When you already have some tree cover, you may have difficulty adding more trees to your yard. Many varieties of trees require full sunlight to thrive, and if you already have trees on and around your land, your yard is probably at least partially shaded. Thankfully, partial or even full shade does not make adding trees to your land impossible. Here are five different trees that grow well in the shade of others.
1. Flowering Dogwood
Flowering dogwood trees only require four hours of sunlight per day. If you have trees along only one side of your property, then your yard probably gets sunshine through either the morning or afternoon — which should be good enough for a flowering dogwood. These trees grow rather quickly, adding up to two feet in height each year, and they mature to about 25 feet.
The main attraction of a flowering dogwood is, of course, its distinct white flowers. They appear in April, and bright, red berries replace them later in the season. Flowering dogwood trees are also gorgeous in the fall when they turn a red-purple color.
2. Sugar Maple
If you're searching for a classic shade tree to plant in your partially shaded yard, the sugar maple is a smart choice. It is shade-tolerant even when young, though it will not tolerate a lot of air pollution and is, therefore, a poor choice in busy urban areas.
Sugar maples have broad crowns and wide, lobed leaves. They're green throughout the spring and summer, but they turn a lovely yellow and orange come fall.
Sugar maples can reach up to 75 feet tall when mature. This may mean that your maple grows to be taller than the trees currently lending shade to your yard. Take this into account before planting; if the maple overtakes the other trees, it may shade them out.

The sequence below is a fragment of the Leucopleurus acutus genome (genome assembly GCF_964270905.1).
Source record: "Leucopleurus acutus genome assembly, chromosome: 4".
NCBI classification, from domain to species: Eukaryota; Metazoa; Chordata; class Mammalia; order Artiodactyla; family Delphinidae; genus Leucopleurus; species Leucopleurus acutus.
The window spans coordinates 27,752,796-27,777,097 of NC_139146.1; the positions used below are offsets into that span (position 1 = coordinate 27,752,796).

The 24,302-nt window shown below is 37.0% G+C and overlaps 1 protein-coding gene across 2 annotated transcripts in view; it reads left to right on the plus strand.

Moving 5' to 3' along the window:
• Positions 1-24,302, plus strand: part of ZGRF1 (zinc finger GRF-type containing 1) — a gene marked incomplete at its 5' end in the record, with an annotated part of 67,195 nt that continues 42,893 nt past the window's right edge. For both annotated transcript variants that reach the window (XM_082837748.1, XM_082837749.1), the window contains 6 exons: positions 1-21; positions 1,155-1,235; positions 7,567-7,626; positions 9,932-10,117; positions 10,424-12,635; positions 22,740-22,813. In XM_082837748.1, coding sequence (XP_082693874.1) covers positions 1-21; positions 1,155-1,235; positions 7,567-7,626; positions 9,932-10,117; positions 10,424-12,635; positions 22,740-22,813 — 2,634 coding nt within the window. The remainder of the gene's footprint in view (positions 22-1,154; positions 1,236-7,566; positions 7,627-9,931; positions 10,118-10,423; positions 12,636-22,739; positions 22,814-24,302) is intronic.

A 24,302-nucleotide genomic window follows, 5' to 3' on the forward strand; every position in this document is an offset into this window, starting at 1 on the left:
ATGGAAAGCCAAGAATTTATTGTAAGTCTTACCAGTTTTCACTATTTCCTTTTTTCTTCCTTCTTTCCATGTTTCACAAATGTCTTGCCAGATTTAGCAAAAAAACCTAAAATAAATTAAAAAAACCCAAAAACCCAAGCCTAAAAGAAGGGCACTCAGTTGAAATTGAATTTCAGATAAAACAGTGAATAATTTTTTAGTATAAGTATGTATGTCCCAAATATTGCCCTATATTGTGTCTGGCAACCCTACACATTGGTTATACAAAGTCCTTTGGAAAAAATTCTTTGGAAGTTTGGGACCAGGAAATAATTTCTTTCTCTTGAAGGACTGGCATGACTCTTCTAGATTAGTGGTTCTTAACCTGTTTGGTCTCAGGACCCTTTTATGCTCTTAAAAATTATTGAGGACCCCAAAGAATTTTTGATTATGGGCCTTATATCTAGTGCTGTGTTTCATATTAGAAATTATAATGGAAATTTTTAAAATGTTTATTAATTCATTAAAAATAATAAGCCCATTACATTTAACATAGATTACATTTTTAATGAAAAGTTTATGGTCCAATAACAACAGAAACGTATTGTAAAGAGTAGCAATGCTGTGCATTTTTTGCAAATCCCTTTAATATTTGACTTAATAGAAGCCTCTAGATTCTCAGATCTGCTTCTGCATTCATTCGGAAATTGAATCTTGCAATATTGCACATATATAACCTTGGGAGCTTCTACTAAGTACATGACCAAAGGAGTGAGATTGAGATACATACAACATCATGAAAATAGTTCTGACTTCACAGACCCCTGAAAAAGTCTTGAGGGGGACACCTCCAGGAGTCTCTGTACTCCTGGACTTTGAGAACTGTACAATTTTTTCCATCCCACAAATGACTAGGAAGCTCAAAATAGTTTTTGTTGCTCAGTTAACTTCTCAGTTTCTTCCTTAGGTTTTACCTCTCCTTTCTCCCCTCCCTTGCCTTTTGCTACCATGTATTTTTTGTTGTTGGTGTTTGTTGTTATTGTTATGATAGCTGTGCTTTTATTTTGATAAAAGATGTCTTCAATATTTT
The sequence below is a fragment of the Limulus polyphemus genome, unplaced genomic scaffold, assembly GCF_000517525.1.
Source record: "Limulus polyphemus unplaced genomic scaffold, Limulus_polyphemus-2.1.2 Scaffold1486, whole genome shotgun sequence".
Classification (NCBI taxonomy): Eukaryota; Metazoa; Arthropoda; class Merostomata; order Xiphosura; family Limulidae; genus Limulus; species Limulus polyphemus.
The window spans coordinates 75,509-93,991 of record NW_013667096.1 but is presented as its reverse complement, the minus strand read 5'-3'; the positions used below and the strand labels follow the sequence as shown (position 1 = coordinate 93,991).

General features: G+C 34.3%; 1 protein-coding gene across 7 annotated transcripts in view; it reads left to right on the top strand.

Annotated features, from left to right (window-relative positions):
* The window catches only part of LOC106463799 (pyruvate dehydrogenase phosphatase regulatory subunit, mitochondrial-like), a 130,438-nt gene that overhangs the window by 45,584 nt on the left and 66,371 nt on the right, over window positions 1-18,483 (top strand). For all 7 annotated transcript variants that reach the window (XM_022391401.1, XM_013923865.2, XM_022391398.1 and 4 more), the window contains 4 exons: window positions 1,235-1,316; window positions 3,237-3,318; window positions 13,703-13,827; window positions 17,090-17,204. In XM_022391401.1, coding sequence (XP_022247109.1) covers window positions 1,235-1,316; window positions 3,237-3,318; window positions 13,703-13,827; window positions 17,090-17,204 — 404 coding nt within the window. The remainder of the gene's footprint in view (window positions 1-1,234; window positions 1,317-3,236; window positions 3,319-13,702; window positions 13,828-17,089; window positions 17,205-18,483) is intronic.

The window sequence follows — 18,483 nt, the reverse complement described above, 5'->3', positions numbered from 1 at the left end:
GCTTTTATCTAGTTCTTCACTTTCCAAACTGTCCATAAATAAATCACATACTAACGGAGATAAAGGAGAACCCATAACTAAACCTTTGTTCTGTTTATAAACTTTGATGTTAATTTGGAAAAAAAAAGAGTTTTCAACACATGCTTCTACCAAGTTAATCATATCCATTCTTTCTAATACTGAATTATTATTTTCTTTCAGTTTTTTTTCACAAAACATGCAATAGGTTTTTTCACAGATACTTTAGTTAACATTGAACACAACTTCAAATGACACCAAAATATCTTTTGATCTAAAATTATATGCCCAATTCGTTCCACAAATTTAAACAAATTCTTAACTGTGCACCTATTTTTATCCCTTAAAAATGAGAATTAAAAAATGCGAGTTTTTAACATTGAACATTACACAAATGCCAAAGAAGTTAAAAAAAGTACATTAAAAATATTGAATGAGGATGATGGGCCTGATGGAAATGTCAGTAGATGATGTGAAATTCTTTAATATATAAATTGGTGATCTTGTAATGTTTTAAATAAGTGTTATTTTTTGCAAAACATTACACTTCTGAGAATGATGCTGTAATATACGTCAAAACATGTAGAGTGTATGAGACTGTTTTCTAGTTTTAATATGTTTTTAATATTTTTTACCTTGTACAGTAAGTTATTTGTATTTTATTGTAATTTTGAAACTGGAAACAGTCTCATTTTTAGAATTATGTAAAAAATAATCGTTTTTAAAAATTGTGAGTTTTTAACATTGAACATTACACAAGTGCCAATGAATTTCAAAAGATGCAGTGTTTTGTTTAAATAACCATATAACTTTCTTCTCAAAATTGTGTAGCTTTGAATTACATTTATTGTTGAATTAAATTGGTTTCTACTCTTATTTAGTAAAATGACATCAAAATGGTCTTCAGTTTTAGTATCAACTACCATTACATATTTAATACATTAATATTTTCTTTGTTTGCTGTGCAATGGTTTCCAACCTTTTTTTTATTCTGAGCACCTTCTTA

3. Black Alder
The black alder is another tall tree, reaching 60 feet tall and 25 feet wide at maturity. It is perfectly tolerant of partial shade, and it will tolerate moist, wet soil, too. Black alders grow well in urban areas, and their dense root systems help prevent soil erosion. The glossy, deep green leaves have a distinct look, and the trees also produce cone-like flowers that open and release seeds each fall.
4. American Hornbeam
If you are searching for an interesting, medium-sized tree that will add unique character to your yard, the American hornbeam may be a good choice. These trees are known for their reddish-purple fall color. Birds and small mammals also often visit the tree.
A member of the birch family, American hornbeam trees reach about 30 feet tall and 30 feet wide at maturity. They're not picky at all about sunlight, growing as well in full shade as they do in full sunlight. American hornbeams tolerate acidic soil, excessive moisture, and poor drainage, too. Although, they don't grow well in salty soil.
5. Staghorn Sumac
Most sumac varieties are considered small to medium shrubs, but this variety is large enough that it could be considered a small tree or large shrub. Staghorn sumacs are between 15 and 25 feet tall when mature, and they grow well in part shade. They're a popular choice for planting along the sides of homes and fences.
Staghorn sumacs require well-drained soil, but they do tolerate air pollution and urban environments. The trees' main attraction is the showy, yellow flowers that appear in June or July.
Don't let partial or full shade keep you from adding more trees to your property. As long as you choose shade-tolerant varieties, you should see success. Contact T's Trees if you need help trimming or maintaining your new trees.